Is Kerala’s development not migrant inclusive?
Kerala’s IMR (Infant Mortality Rate) was reduced to 10 in 2016, while India lay at an IMR of 34.
he state of Kerala has always been an exemplary example to other states in India by having maintained models of human development which are either at par with many developed European nations or praised by the United Nations itself. The state, which already has the highest literacy rate in the country, also boasts of low mortality and fertility rates and high life expectancy.
A study conducted by Muttikal B Thomas and Kuriath S. James titled –“Changes in mortality and human longevity in Kerala” observed how despite low per capita income and higher incidence of malnourishment, Kerala in the past century has conformed to patterns of demographic transition as observed in developed countries due to policy interventions by the government in providing superior primary healthcare facilities. According to the CMID stats, the male and female life expectancy has improved from 44.2 years and 48.1 years during 1956-61 to 72.2 years and 78.2 respectively during 2011-2015. The IMR was reduced to 10 in 2016, while India lay at an IMR of 34. The significant reduction in mortality rates has also lowered the fertility rates to 1.6 in 2016. This led to subsequent reduction in the natural population growth rate as well. The cumulative effect of all this is the increase in the ageing population favouring the above 60 category while there is a worrying reduction seen in the migration-prone age groups and younger age groups, especially 0-14 years.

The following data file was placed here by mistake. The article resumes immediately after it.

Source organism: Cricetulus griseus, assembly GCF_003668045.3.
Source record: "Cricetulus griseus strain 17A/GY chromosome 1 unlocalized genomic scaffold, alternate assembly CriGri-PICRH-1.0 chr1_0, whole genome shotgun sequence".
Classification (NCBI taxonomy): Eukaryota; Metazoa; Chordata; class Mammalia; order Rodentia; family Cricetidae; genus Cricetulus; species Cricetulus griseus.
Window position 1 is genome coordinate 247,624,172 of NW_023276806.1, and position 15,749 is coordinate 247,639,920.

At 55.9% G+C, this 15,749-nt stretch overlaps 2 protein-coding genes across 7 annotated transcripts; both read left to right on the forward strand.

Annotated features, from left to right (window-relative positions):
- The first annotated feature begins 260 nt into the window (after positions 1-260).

A recently published policy brief by the Centre for Development Studies (CDS) with the Centre for Migration and Inclusive Development (CMID) iterates that with the mortality and fertility rates touching nearly saturation points, there exists a need for policy interventions by both the state and the Centre to tackle the impact of the same on migration scenarios.
Kerala has witnessed an influx of migration since its formation. Due to shortage of labour force in Kerala and better government schemes, wages and living conditions than their native towns, the state is considered one of the best places by migrants for employment. According to Gulati Institute of Finance and Taxation, in 2013, 2.5 million migrant workers from other states were estimated to be present in Kerala, which rose to an estimated 3.5 to 4 million workers in 2017. Even though the economic stagnation in 2017-2018 has affected this flow, it is likely to grow again once the stagnation is over.
“High literacy rates have led to vaccum of workers for jobs requiring physical labour which is filled by migrant workers. Meanwhile, the natives have always unfounded perceptions of rise in crimes and diseases due to the presence of the migrant workers. Such perceptions need to be removed as host community sensitisation towards migrants is of utmost importance.” Benoy Peter, Executive Director, CMID